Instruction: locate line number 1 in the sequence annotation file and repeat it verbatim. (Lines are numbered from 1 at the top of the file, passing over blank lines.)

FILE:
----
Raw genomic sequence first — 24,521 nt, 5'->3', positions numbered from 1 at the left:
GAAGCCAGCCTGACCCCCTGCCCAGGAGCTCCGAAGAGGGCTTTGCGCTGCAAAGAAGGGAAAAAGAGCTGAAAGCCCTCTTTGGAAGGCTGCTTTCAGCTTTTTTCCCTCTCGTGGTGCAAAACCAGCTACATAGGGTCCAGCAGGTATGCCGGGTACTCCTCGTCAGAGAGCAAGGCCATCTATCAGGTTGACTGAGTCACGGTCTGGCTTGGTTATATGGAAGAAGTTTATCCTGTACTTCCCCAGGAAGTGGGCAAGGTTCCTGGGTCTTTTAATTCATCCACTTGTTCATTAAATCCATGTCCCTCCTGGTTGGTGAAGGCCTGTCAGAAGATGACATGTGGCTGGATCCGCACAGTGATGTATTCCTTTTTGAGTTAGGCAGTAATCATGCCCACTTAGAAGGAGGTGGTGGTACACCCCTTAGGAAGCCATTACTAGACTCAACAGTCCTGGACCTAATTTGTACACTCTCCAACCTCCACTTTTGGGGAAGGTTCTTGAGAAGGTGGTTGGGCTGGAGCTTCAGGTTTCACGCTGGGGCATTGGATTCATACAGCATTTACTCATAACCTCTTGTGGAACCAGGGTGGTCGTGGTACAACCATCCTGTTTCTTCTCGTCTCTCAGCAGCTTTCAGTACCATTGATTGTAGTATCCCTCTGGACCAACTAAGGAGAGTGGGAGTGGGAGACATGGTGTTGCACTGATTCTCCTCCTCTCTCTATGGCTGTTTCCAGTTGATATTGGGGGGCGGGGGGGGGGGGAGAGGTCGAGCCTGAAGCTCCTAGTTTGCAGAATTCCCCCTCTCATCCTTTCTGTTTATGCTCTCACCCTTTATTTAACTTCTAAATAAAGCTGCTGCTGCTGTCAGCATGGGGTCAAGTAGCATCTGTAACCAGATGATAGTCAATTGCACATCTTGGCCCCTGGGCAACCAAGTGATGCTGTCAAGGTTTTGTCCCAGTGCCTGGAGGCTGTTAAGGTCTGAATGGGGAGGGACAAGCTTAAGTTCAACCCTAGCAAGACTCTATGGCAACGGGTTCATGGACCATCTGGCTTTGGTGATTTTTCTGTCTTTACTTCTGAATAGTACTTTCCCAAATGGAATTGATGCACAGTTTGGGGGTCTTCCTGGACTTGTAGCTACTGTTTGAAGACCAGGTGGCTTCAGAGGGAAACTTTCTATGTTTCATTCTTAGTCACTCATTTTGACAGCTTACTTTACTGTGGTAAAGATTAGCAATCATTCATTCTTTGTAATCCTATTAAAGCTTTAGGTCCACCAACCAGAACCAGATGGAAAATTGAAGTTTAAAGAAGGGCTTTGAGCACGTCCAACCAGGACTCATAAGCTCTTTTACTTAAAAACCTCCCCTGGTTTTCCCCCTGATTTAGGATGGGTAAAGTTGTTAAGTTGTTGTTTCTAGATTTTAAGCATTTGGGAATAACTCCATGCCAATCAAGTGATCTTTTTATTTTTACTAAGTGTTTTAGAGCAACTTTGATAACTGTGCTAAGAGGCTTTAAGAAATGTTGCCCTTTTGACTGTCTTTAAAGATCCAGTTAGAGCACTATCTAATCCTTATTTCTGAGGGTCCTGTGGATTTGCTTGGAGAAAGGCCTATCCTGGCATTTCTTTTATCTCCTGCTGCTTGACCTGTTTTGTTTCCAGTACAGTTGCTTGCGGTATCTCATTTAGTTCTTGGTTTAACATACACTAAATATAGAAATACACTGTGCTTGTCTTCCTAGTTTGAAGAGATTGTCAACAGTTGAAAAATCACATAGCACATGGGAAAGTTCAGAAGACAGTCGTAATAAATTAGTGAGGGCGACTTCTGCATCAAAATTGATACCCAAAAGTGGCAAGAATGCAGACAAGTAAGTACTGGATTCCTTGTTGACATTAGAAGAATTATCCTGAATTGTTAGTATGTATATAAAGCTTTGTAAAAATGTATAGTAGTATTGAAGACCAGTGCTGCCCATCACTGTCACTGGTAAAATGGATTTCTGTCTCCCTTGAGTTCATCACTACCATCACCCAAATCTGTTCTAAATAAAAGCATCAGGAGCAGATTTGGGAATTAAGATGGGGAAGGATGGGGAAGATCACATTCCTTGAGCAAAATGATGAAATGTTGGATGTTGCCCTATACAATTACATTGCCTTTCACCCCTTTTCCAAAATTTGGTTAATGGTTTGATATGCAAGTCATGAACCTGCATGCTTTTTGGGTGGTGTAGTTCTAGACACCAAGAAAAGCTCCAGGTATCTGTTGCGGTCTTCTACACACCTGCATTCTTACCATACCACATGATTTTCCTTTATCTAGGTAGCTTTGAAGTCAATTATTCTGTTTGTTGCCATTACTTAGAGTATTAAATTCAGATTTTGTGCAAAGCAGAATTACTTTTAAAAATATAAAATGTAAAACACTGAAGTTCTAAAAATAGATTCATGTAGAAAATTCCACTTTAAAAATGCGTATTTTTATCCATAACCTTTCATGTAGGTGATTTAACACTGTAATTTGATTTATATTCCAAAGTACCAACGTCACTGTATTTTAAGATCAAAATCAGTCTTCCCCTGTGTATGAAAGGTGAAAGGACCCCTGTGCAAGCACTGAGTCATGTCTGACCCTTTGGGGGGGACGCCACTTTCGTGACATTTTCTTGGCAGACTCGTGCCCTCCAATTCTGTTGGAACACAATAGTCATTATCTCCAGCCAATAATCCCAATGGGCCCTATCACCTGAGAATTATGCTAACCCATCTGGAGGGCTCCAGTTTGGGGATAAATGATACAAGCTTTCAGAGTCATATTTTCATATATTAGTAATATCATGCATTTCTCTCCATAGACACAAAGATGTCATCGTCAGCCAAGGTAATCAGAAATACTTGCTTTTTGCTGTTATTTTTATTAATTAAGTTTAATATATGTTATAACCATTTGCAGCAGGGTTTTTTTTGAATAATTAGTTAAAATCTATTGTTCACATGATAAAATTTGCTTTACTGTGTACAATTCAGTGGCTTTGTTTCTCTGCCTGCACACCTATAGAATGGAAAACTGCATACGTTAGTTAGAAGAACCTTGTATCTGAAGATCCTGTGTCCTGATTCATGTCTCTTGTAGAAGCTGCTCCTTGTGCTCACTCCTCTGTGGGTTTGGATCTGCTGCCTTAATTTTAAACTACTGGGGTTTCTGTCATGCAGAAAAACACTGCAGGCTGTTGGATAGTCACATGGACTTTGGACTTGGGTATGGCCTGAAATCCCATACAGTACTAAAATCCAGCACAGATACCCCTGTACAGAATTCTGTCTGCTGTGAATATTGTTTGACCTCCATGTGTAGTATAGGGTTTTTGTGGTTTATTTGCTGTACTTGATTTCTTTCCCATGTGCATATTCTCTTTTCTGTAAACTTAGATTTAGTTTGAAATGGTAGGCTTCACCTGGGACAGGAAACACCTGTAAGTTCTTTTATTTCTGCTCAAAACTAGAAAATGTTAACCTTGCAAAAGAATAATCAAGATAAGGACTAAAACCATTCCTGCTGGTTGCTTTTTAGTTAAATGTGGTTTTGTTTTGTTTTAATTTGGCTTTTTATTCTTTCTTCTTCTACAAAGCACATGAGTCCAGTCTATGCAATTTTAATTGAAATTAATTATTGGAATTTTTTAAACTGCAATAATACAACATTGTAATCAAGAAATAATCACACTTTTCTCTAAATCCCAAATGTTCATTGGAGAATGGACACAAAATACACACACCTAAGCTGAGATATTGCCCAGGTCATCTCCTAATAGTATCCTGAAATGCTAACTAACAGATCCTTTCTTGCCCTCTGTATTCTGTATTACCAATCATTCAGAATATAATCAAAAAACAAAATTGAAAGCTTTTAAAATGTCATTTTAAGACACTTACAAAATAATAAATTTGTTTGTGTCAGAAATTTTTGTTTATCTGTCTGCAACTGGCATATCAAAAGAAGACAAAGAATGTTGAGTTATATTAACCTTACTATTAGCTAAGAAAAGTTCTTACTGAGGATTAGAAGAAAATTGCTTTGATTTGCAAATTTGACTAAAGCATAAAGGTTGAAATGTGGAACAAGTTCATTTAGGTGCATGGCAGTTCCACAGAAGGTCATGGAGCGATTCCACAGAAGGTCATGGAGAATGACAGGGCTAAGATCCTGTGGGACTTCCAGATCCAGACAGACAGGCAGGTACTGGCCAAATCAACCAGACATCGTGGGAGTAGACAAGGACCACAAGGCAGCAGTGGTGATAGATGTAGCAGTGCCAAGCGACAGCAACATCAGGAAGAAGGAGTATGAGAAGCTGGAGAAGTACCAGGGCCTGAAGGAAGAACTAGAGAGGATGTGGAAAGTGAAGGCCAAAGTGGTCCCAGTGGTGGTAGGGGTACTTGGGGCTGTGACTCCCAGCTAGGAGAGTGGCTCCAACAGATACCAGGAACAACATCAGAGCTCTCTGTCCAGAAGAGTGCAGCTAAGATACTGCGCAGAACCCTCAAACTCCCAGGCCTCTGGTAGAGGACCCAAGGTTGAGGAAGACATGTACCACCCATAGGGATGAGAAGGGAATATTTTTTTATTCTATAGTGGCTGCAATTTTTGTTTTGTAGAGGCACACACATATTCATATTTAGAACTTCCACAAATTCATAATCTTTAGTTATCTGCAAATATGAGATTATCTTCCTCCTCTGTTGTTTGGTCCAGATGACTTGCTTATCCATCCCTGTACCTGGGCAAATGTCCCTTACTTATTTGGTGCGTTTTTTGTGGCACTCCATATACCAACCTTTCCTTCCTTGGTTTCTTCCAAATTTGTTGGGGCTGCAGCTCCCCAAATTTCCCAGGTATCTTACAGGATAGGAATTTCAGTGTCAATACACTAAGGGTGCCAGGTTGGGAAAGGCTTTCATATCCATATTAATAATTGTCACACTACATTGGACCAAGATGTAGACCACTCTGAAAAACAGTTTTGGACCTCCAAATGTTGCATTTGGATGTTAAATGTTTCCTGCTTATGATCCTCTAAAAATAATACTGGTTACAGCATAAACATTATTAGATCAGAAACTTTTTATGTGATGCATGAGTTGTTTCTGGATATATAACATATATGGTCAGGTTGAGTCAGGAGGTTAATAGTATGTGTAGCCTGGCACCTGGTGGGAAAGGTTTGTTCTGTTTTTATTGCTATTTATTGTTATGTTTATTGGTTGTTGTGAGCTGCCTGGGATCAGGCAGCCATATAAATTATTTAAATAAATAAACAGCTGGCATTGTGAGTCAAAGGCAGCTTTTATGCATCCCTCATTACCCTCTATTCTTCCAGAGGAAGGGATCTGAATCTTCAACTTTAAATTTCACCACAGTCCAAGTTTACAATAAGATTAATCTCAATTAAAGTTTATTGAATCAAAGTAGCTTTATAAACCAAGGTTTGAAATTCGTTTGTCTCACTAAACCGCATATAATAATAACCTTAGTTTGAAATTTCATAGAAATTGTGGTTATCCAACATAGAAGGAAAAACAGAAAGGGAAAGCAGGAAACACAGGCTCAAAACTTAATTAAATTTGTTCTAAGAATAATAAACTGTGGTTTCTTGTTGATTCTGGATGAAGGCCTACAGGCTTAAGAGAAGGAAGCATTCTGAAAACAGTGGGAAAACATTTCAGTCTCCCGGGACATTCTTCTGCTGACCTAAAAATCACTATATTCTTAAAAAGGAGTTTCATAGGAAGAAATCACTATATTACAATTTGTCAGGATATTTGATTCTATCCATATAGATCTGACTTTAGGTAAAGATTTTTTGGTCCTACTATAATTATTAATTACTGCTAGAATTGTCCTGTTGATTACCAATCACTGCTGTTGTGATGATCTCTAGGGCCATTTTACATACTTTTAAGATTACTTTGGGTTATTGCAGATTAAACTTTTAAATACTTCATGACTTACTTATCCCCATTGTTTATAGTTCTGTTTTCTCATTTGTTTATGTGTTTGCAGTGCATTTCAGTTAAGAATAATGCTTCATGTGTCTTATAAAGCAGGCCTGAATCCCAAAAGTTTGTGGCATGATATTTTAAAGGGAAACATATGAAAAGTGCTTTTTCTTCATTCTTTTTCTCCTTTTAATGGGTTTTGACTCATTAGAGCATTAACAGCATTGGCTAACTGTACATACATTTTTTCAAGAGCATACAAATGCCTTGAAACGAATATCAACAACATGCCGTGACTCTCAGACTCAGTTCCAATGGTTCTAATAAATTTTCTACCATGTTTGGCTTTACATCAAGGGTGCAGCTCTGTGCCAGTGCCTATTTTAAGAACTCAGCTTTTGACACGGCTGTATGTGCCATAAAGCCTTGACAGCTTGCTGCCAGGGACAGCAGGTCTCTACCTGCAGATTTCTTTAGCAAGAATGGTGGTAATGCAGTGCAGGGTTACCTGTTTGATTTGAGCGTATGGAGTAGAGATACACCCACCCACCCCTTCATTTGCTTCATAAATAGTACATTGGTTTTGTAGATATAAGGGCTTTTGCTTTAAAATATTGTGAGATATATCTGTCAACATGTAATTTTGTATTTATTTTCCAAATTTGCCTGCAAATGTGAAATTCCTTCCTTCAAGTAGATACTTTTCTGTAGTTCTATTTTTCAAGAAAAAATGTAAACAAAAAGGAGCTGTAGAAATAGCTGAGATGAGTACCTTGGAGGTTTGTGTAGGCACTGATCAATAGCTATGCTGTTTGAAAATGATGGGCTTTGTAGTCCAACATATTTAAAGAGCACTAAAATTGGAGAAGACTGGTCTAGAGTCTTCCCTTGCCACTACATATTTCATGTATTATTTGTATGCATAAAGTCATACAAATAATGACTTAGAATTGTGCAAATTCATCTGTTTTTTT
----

Raw genomic sequence first — 24,521 nt, 5'->3', positions numbered from 1 at the left: